Baby Boomers are Reinventing Retirement
By Mary West
Baby Boomers, the people born between 1946 and 1964, have influenced society for 60 years, and they will continue to do so in their retirement. Their idea of the golden years bears little resemblance to that of previous generations because they are much more active in both work and play. In fact, you could say they have reinvented the concept. Instead of viewing retirement as retreating from life in its fullness, they are relishing the opportunities for new adventures.
Boomers are reluctant to stop working
Known for pushing themselves to meet high expectations, Boomers will draw upon this character trait to help them age gracefully. It is perhaps this motivation and drive that has made them reluctant to leave the workforce. Their desire to keep working takes a variety of forms, including part-time jobs, entrepreneurship and volunteering.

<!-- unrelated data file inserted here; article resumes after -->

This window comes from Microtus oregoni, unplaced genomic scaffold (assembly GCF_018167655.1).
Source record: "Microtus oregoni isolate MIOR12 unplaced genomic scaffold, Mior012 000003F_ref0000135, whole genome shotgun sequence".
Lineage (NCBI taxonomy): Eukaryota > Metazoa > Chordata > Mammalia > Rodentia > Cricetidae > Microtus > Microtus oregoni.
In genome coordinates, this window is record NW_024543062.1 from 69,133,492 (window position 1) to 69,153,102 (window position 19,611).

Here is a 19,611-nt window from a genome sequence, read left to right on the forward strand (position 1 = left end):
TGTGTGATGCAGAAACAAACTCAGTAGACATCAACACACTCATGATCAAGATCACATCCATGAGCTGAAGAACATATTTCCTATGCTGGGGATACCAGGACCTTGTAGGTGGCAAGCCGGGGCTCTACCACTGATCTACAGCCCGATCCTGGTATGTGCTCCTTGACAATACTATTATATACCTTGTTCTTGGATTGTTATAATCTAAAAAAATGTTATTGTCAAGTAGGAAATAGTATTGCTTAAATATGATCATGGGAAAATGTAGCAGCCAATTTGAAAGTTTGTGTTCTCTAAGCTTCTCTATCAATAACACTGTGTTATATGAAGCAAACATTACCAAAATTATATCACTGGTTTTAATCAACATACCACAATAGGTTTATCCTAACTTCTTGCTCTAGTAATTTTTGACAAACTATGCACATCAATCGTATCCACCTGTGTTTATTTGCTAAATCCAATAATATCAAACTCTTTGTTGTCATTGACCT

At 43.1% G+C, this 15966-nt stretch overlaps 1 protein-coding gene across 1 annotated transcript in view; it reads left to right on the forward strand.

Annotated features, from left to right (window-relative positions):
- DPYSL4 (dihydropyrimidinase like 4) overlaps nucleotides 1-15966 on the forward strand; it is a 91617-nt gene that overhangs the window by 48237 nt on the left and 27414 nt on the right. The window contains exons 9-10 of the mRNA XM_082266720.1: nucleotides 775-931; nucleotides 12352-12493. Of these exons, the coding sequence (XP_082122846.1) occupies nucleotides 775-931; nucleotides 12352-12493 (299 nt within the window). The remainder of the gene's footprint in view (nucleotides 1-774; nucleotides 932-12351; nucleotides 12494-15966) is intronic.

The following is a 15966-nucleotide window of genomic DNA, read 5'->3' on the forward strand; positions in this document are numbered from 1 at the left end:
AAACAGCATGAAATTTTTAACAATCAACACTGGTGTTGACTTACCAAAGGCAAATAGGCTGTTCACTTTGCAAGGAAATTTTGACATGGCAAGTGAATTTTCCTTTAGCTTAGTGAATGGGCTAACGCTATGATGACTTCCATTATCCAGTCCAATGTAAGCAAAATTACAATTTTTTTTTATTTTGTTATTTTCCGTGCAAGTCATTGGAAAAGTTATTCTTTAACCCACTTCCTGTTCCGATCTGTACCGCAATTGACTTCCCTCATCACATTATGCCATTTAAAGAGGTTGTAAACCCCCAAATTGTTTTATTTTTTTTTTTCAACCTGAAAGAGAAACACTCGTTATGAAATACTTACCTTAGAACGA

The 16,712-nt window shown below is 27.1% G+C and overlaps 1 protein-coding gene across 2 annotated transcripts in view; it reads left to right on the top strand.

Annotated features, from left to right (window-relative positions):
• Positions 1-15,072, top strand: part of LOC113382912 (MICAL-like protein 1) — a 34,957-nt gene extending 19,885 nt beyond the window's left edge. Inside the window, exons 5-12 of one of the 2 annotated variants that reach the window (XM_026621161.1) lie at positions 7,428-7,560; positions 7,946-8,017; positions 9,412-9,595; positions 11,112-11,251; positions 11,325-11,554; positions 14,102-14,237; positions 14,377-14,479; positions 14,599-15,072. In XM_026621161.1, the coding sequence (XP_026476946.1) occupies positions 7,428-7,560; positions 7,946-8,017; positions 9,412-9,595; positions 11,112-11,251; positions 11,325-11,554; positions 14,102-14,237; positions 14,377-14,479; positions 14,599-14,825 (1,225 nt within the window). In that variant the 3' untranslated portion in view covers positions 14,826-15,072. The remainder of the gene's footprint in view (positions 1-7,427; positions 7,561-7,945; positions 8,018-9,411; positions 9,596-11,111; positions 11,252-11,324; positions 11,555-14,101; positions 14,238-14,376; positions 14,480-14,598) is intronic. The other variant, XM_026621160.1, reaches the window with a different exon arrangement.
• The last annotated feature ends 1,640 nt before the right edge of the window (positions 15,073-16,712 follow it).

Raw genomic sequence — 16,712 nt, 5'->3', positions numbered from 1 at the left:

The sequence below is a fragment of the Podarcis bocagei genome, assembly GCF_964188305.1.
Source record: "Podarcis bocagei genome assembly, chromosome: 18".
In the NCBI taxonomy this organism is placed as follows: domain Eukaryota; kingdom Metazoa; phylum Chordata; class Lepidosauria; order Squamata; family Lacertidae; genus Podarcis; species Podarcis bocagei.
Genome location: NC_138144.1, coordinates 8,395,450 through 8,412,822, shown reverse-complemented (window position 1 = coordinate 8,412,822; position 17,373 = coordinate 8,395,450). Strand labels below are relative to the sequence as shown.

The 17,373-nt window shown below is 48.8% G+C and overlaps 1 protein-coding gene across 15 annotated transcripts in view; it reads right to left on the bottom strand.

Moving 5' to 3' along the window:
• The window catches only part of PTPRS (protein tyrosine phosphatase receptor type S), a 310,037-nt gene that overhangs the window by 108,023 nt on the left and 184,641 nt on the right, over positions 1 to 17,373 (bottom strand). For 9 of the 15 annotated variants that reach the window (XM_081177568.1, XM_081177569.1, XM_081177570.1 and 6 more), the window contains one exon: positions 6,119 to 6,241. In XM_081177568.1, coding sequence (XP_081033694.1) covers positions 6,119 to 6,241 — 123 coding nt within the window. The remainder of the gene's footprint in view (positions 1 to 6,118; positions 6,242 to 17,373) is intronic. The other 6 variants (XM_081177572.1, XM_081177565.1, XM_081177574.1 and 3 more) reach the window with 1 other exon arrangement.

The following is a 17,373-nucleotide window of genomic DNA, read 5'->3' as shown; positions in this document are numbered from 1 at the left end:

A study for Banker’s Life found many Boomers who reach the age of retirement want some type of special job arrangement like flexible hours or telecommuting. They are also open to being employed in a different position or even a different industry than before. Many Boomers like to work on some level which will enable them to stay active within the business world. Yet the apparent work ethic isn’t always rooted in financial fear. Of the retired Boomers who have a job, six in ten cite nonfinancial reasons such as staying mentally sharp and physically active and maintaining a sense of purpose.
Entrepreneurship and encore careers offer new vistas
Since people are living longer and healthier lives, a person who retires at age 60 can expect to live quite a few more years. Boomers want to spend these years in meaningful activity. Entrepreneurship and encore careers provide the perfect outlet for their industriousness.
These enterprises have become popular for an array of reasons. Since older workers can be victims of downsizing, it makes sense for them to start their own business. Moreover, aside from being a means of acquiring needed income, second careers provide a way to pursue a passion. Retirement is the ideal time to look into a particular interest that the busy schedule of employment always precluded.